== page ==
February 05, 2014 // 3:30pm — 4:30pm
Based on extensive field work in Ukraine, Karina V. Korostelina describes the complex process of nation building. Despite the prevailing belief in a divide between two parts of Ukraine and an overwhelming variety of incompatible visions, her new book reveals seven prevailing conceptual models of Ukraine and five dominant narratives of national identity.
February 05, 2014 // 9:00am — 11:00am
On Wednesday, February 5, the Canada Institute hosted a discussion on the risks, challenges, and rewards of implementing a robust entry-exit system throughout North America.Comprehensive entry-exit tracking for non-citizens entering and leaving the United States has proven elusive. While non-citizens who enter the United States go through a variety of controls, little has been done to track non-citizens when they leave the country. Canada and the United States began working together recently to close the loop by counting entry into one country as an exit from the other. New legislation in Congress is being considered to add mandatory exit controls at all ports of entry.
February 03, 2014 // 4:00pm — 5:30pm
History and Public Policy Program
The history of relations between the Democratic Republic of Vietnam and the Soviet Union and other Socialist states during the Vietnam War is usually told as a story of solidarity and “proletarian internationalism.” But there was another side: while the North Vietnamese celebrated “friendly relations” with Moscow and East Berlin and happily accepted aid provided by the Soviet bloc, they were deeply distrustful of Moscow’s policy of “peaceful co-existence” and the influence of “revisionist culture.”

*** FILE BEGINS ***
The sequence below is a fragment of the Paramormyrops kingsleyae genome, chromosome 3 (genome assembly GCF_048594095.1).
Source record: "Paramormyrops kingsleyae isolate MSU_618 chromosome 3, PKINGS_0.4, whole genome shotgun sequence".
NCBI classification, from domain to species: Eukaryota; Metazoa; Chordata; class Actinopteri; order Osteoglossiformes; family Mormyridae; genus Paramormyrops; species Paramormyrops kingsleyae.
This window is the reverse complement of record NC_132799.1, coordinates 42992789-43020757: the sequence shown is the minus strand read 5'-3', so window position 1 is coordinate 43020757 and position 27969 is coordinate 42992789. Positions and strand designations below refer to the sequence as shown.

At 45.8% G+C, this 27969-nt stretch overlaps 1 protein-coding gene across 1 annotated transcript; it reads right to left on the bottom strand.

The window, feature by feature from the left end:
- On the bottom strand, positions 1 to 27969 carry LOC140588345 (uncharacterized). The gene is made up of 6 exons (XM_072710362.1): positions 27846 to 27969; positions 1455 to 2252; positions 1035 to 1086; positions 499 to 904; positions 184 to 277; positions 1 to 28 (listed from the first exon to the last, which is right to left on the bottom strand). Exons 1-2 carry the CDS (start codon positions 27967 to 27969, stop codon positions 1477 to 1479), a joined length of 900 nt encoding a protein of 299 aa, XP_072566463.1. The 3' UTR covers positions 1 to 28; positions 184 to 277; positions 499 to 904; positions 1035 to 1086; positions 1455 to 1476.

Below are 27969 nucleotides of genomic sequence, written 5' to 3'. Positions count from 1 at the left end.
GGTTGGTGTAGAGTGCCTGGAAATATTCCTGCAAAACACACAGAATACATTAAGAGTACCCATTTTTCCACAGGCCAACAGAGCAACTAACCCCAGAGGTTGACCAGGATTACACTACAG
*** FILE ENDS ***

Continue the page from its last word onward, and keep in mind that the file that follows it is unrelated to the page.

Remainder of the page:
February 03, 2014 // 3:00pm — 4:30pm
Following a year of international diplomatic victories for President Putin, the Sochi Olympic Games will be a chance for the Kremlin to showcase Russia’s resurgence. By the same token, Sochi will test the Russian leadership’s ability to deliver on its promises about economic development and infrastructure building, coordination with local government and civic leaders in the North Caucasus, and calm and control around the event itself, despite likely protests from many groups and close international scrutiny.
January 31, 2014 // 11:00am — 12:00pm
As Mexico’s president Enrique Peña Nieto begins his second year in office, the country is facing rising security concerns brought about by armed vigilantes in the southwest state of Michoacán. These groups are increasingly militarized to the point they are willing to engage in gun battles with organized crime for control of cities. While the government has agreed to work with them in a limited capacity, it is unclear what their role will be, or how they fit into Mexico’s fight against organized crime.
January 30, 2014 // 3:00pm — 4:30pm
Middle East Program
Join us for a panel discussion where speakers will discuss key challenges and opportunities for women's participation and rights in various countries in the region. The event will highlight insights from a new CARE research report analyzing women’s political participation in countries such as Egypt, Yemen, and Morocco.
January 30, 2014 // 9:00am — 12:30pm
Latin American Program
A review of 2013 and looking forward to the 2014 elections in Latin America.
January 30, 2014 // 9:00am — 10:00am
Middle East Program
The speakers will discuss the situation on the ground in Egypt.
January 29, 2014 // 6:00pm — 8:00pm
Edmita Bulota Lecture Series on Soviet and Post-Soviet Theatrical Arts. This lecture is devoted to important social problems and current political trends of contemporary Russia and their reflection in the modern Russian Theater. The talk addresses not only some of the most significant theater performances in Moscow, but also the professional, human and psychological atmosphere among the leading Russian theater creators and theater managers.
January 29, 2014 // 4:00pm — 5:30pm
This event has been rescheduled. Changes in Japanese foreign policy over the past two decades have led to a rise in the concept of a “normal” Japan. What constitutes a normal state, however, has led to confusion.